Yemeni regime kills dozens in Taiz and Sana’a, bombs southern city

By David Walsh
1 June 2011

The embattled regime of President Ali Abdullah Saleh in Yemen stepped up its campaign of repression Monday and Tuesday, resulting in the deaths of dozens of protesters and civilians.

In a crackdown that began late Sunday night and carried on into early Monday, Saleh’s security forces overran a protest camp set up by anti-government forces in the southwestern city of Taiz (population approximately 500,000), killing dozens and injuring hundreds.

Taiz has been the scene of massive protests for almost four months, including a general strike. Reporters and protesters describe scenes of violence and death Sunday night into Monday morning. Soldiers and plain clothes security officers first moved on the camp in central Taiz, the temporary home to thousands, using live ammunition, stun grenades, water cannons and tear gas to disperse the mostly youthful demonstrators.

According to an eyewitness account provided to the Washington Post, “They then set dozens of tents on fire and bulldozed hundreds of other tents without checking whether anyone was still inside.” The soldiers reportedly used Molotov cocktails to set the tents ablaze while snipers shot at unarmed demonstrators from surrounding buildings. A field hospital set up in preparation for such an attack was itself destroyed.

The Independent noted that one protester claimed “he had seen a tent ablaze with its terrified occupants inside unable to escape. Boushra al-Maqtari, one of the organisers of the protests, called it a ‘massacre’, saying the many wounded had been dragged off to detention centres. Others claimed police had removed several of the dead bodies, suggesting the actual death toll could be much higher.”

An Agence France-Presse item alleged that soldiers also “stormed … the Al-Safwa Private Hospital, seizing dead bodies as well as some injured protesters. Televisions and satellites inside the camp were also confiscated by the security forces. Two cars belonging to protesters have been burned by police and plainclothes gunmen.”

The Chinese news agency Xinhua reported that doctors in Taiz told their reporter that at least 63 people died in the attack and that 800 were injured, dozens of them with serious gunshot wounds.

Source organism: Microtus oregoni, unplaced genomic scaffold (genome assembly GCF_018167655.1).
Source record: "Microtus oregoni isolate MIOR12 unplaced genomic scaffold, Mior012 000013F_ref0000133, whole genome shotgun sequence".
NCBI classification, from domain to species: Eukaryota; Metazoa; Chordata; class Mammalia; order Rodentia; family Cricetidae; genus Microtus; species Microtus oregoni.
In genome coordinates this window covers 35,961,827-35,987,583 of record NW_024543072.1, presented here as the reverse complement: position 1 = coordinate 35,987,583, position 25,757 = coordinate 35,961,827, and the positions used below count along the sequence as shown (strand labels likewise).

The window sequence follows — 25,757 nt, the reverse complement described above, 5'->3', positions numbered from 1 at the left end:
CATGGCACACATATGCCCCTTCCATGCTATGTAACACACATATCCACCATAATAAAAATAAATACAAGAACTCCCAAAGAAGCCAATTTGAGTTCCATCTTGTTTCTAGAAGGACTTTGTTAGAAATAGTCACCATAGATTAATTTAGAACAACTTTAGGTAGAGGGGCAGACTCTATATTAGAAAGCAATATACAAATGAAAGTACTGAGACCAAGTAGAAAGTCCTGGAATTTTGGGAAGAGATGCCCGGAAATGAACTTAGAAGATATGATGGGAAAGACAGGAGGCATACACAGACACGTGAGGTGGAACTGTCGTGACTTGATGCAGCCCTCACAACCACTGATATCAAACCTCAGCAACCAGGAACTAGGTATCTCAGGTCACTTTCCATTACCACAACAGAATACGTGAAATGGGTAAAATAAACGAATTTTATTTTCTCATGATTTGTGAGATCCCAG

UN High Commissioner for Human Rights Navi Pillay told the media Tuesday that her office had received not as yet confirmed reports that at least 50 people had been killed in Taiz by government security forces since Sunday. Pillay said “reports indicate that hundreds more have been injured.”

On Tuesday police opened fire again on demonstrators attempting to reassemble in the center of Taiz, firing rubber bullets, live ammunition and tear gas, and killing several people. An activist told the Post, “The city is boiling … And armored military vehicles blocked all the roads leading to the city to prevent people from nearby districts to join the protesters.” He added that shops and offices in Taiz were closed.

The Yemeni air force bombed the southern city of Zinjibar on Monday, killing dozens of people and causing widespread destruction. According to the Saleh regime, the small southern city 30 kilometers northeast of the major port of Aden, was overrun by Islamist elements over the weekend. Six soldiers were reportedly killed Tuesday in an ambush on an army convoy.

Opposition forces in Yemen assert that Saleh evacuated security forces from Zinjibar on Friday, deliberately creating a vacuum and inviting a takeover by the Islamists. According to this argument, the government is both attempting to create a diversion from the dire social situation and the struggles around the country, and also trying to put teeth into Saleh’s claim that without his presence the country would fall to Al Qaeda.

Gen. Ali Mohsen Al-Ahmar, a top military figure who defected from Saleh’s ranks in March, commented in a statement, “Saleh has surrendered the Abyan governorate [to] armed militias.”